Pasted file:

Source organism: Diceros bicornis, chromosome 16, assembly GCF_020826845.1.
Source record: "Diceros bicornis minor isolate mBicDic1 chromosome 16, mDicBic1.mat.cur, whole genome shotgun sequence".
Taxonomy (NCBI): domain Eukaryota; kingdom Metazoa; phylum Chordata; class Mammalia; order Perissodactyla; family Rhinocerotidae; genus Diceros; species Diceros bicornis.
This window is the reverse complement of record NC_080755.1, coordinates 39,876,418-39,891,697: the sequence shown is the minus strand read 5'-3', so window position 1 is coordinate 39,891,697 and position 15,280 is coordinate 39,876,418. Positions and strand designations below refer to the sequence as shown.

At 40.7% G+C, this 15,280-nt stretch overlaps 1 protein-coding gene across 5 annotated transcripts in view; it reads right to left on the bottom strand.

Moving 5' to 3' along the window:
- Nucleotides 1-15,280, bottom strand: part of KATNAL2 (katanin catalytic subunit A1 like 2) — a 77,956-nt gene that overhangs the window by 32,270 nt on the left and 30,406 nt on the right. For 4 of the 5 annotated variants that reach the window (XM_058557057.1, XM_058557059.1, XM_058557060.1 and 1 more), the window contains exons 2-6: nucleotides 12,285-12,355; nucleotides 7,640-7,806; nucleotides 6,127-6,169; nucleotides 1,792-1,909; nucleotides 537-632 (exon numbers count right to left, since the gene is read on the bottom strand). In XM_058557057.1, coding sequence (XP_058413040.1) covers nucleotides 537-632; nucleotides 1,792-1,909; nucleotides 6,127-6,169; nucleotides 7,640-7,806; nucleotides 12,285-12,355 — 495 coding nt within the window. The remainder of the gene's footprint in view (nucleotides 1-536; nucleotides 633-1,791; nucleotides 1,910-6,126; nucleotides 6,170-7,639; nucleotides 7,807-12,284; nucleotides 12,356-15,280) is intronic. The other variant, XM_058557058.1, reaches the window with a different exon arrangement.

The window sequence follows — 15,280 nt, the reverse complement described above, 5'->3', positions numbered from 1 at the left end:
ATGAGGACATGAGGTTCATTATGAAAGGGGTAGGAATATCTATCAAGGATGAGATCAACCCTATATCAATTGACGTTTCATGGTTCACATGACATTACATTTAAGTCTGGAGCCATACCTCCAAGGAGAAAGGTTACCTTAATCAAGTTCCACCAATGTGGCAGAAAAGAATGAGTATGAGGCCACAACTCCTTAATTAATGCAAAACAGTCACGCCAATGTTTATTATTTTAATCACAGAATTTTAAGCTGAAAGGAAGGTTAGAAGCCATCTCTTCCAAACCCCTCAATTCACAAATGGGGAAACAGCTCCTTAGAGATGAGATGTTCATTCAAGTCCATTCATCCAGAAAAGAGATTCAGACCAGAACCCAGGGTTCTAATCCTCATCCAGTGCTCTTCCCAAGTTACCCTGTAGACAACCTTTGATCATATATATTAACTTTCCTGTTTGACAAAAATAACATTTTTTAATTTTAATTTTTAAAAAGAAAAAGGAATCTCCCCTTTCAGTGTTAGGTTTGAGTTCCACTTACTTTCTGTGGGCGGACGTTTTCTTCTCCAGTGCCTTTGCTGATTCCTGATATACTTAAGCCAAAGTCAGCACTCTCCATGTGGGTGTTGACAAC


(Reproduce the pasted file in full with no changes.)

Source organism: Diceros bicornis, chromosome 16, assembly GCF_020826845.1.
Source record: "Diceros bicornis minor isolate mBicDic1 chromosome 16, mDicBic1.mat.cur, whole genome shotgun sequence".
Taxonomy (NCBI): domain Eukaryota; kingdom Metazoa; phylum Chordata; class Mammalia; order Perissodactyla; family Rhinocerotidae; genus Diceros; species Diceros bicornis.
This window is the reverse complement of record NC_080755.1, coordinates 39,876,418-39,891,697: the sequence shown is the minus strand read 5'-3', so window position 1 is coordinate 39,891,697 and position 15,280 is coordinate 39,876,418. Positions and strand designations below refer to the sequence as shown.

At 40.7% G+C, this 15,280-nt stretch overlaps 1 protein-coding gene across 5 annotated transcripts in view; it reads right to left on the bottom strand.

Moving 5' to 3' along the window:
- Nucleotides 1-15,280, bottom strand: part of KATNAL2 (katanin catalytic subunit A1 like 2) — a 77,956-nt gene that overhangs the window by 32,270 nt on the left and 30,406 nt on the right. For 4 of the 5 annotated variants that reach the window (XM_058557057.1, XM_058557059.1, XM_058557060.1 and 1 more), the window contains exons 2-6: nucleotides 12,285-12,355; nucleotides 7,640-7,806; nucleotides 6,127-6,169; nucleotides 1,792-1,909; nucleotides 537-632 (exon numbers count right to left, since the gene is read on the bottom strand). In XM_058557057.1, coding sequence (XP_058413040.1) covers nucleotides 537-632; nucleotides 1,792-1,909; nucleotides 6,127-6,169; nucleotides 7,640-7,806; nucleotides 12,285-12,355 — 495 coding nt within the window. The remainder of the gene's footprint in view (nucleotides 1-536; nucleotides 633-1,791; nucleotides 1,910-6,126; nucleotides 6,170-7,639; nucleotides 7,807-12,284; nucleotides 12,356-15,280) is intronic. The other variant, XM_058557058.1, reaches the window with a different exon arrangement.

The window sequence follows — 15,280 nt, the reverse complement described above, 5'->3', positions numbered from 1 at the left end:
ATGAGGACATGAGGTTCATTATGAAAGGGGTAGGAATATCTATCAAGGATGAGATCAACCCTATATCAATTGACGTTTCATGGTTCACATGACATTACATTTAAGTCTGGAGCCATACCTCCAAGGAGAAAGGTTACCTTAATCAAGTTCCACCAATGTGGCAGAAAAGAATGAGTATGAGGCCACAACTCCTTAATTAATGCAAAACAGTCACGCCAATGTTTATTATTTTAATCACAGAATTTTAAGCTGAAAGGAAGGTTAGAAGCCATCTCTTCCAAACCCCTCAATTCACAAATGGGGAAACAGCTCCTTAGAGATGAGATGTTCATTCAAGTCCATTCATCCAGAAAAGAGATTCAGACCAGAACCCAGGGTTCTAATCCTCATCCAGTGCTCTTCCCAAGTTACCCTGTAGACAACCTTTGATCATATATATTAACTTTCCTGTTTGACAAAAATAACATTTTTTAATTTTAATTTTTAAAAAGAAAAAGGAATCTCCCCTTTCAGTGTTAGGTTTGAGTTCCACTTACTTTCTGTGGGCGGACGTTTTCTTCTCCAGTGCCTTTGCTGATTCCTGATATACTTAAGCCAAAGTCAGCACTCTCCATGTGGGTGTTGACAAC